You want it quick and straight. You pull up to the window at the fast food place. My voice crackles over the intercom, "May I help you?"

"Hey, Grok! Two burgers, large fries, a medium diet soda, and what's the most important statistic I should pay attention to in my e-business?"

"Conversion rate. That'll be \$4.59 at the second window, please."

You can get as fanatical about your website metrics as baseball fans do about player stats if you want1, but the number one measure that is going to give you the best indication of your success online is your conversion rate. "Any serious company on the Internet should have an absolute awareness of conversion rate. Small gains on low conversion rates can have unbelievably powerful effects on a company's performance," says J. William Gurley.2

"So what is a conversion rate, really?" you ask. Conversion rate the number of folks who visit your site within a specified time period divided by the number of folks who actually do something productive on your site (like buy or register or subscribe). These days, a conversion rate of 2-4% is considered average, below 2% is shabby and 10% or more is spectacular. (Notice, though, if you compare these percentages to the bricks and mortar world, they are all pretty tragic. Offline, the average conversion rate is around 50%. So, your site can do better than 2% or even 10%, and isn’t that great to know?)

Gurley has done the math for you:

Let's assume you spend \$10,000 [in advertising] to drive 5,000 people to your site, and your conversion rate is 2 percent. This means that 100 transactions cost you \$10,000, or \$100 per transaction. Now let's assume your conversion rate rises to 4 percent. The same \$10,000 buys you 200 transactions at a cost of \$50 per transaction. An 8 percent rate gives you 400 transactions at a cost of \$25 per transaction.

It all seems so simple. Higher conversion rates mean more money coming in and less money spent to attract a customer. Here’s a flash: it IS simple; don’t make it complicated.

So how do you get those higher conversion rates? Here’s a recap of a lot of the stuff I’ve talked about. For more details, check out the archives.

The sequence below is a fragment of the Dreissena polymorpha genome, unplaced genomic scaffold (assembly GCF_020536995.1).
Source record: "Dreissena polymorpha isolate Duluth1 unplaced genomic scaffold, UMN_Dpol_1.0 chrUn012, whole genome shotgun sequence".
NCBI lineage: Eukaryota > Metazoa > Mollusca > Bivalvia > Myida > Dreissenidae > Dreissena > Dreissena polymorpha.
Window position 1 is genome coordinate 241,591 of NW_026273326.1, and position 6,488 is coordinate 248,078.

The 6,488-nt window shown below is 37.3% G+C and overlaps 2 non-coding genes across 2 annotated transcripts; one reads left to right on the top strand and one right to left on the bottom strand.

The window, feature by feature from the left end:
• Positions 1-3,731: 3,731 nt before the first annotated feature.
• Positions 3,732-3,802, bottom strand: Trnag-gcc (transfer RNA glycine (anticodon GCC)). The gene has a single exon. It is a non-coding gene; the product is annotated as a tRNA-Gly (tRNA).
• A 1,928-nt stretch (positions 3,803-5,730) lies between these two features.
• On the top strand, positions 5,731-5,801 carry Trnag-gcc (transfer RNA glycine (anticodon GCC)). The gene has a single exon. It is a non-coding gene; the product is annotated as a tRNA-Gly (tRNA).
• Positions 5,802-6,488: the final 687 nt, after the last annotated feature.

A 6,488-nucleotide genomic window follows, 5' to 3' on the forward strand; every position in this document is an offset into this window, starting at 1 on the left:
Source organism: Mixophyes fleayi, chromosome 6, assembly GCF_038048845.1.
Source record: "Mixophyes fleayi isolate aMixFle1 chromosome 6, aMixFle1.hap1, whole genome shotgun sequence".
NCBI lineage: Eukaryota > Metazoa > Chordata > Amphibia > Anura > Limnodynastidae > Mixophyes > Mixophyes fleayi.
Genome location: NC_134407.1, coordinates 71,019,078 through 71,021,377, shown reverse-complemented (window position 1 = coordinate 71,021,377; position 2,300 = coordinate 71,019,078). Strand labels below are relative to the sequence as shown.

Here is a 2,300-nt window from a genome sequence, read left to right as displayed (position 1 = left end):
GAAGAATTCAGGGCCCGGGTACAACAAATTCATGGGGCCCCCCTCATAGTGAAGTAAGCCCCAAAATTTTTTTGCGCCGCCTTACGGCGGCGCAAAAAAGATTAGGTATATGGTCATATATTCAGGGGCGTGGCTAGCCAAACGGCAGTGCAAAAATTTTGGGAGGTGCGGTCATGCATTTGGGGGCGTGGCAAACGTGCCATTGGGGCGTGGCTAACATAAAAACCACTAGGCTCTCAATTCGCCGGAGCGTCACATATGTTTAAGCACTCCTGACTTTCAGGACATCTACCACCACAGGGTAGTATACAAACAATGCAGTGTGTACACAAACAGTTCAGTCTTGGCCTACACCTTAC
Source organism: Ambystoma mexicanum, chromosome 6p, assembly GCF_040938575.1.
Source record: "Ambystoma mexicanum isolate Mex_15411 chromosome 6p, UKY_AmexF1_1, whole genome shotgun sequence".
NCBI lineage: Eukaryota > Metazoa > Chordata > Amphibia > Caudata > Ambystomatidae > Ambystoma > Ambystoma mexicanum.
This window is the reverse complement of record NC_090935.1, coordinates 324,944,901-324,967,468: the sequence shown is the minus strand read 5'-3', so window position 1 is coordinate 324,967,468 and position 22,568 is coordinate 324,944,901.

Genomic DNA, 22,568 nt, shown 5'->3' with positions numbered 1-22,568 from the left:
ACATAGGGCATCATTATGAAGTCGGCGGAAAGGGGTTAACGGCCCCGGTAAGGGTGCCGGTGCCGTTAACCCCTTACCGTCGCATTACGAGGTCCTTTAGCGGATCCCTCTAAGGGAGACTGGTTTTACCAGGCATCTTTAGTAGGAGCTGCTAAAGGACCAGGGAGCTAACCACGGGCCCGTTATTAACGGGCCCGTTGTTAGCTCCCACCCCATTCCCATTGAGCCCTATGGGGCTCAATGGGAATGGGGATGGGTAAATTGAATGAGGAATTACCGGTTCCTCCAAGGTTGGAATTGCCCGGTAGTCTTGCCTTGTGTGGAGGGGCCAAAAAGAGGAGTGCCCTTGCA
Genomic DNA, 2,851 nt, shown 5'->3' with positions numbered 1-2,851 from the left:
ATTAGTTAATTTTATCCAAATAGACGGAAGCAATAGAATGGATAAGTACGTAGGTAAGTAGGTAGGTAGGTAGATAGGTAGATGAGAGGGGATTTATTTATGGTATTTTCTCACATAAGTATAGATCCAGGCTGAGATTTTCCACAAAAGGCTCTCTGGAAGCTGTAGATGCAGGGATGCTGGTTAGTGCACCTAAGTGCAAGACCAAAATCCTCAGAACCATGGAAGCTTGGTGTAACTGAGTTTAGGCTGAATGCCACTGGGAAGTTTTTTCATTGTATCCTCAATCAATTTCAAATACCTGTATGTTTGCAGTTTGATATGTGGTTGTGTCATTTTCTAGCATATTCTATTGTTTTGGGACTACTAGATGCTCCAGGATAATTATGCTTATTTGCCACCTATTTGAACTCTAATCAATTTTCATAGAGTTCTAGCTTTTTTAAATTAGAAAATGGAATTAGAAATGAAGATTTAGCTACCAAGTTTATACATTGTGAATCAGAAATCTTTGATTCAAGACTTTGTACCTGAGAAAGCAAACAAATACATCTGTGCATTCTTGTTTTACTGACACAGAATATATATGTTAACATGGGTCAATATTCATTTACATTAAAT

· Make your value proposition, or unique selling proposition really, really clear.

· Give your visitor immediate and powerful confirmation that they’re in the right place, that you have what they’re looking for.

· Design a site with super navigation that reflects an intuitive buying process, superior content and delightfully clear and simple checkout (with all the options, ma'am). Easy-to-use sites have much higher conversion rates.

· No bugs. Test, test and then test again to make sure your site is error-free. Folks simply won't tolerate your inability to get it right. They'll vote by leaving and never coming back. Watch that conversion rate drop.

· Cater to the visitor who knows what she wants right now. Give your customers fewer clicks to complete a purchase and your conversion rate will rise. The power of a one-click purchase is sublime.

· Evaluate how folks buy on your site and then tailor your offers to their preferences. You might find that people want bundled products rather than individual offerings, or vice versa. Listen to your customers, and be willing to get creative.

· Make sure, before you go spending your advertising dollars, that you invest in an excellent site. Don't do it halfway, and don't design to please the designers or programmers. Your customers reign. Keep 'em happy, and they'll have you jumping up and down with higher conversion rates.

Better conversion rates don’t just mean more sales, they mean more sales without additional marketing expenses. Plus, conversion rates not only determine how much you’re selling, but also tell you a lot about whether you are tuned in to the things that matter to your customers: performance, convenience, quality, value and customer service.

So follow the list above, and watch that wonderful conversion rate climb!

1 Paco Underhill, "Conversion rate is to retail what batting average is to baseball." Why We Buy, Simon and Schuster, 1999, p. 36.
2 "The most powerful Internet metric of all." J. William Gurley, Above the Crowd, 21 February 2000. <https://www.news.com/Perspectives/Column/Textonly/0,197,403,00.html?st.ne.per.col.pfv>

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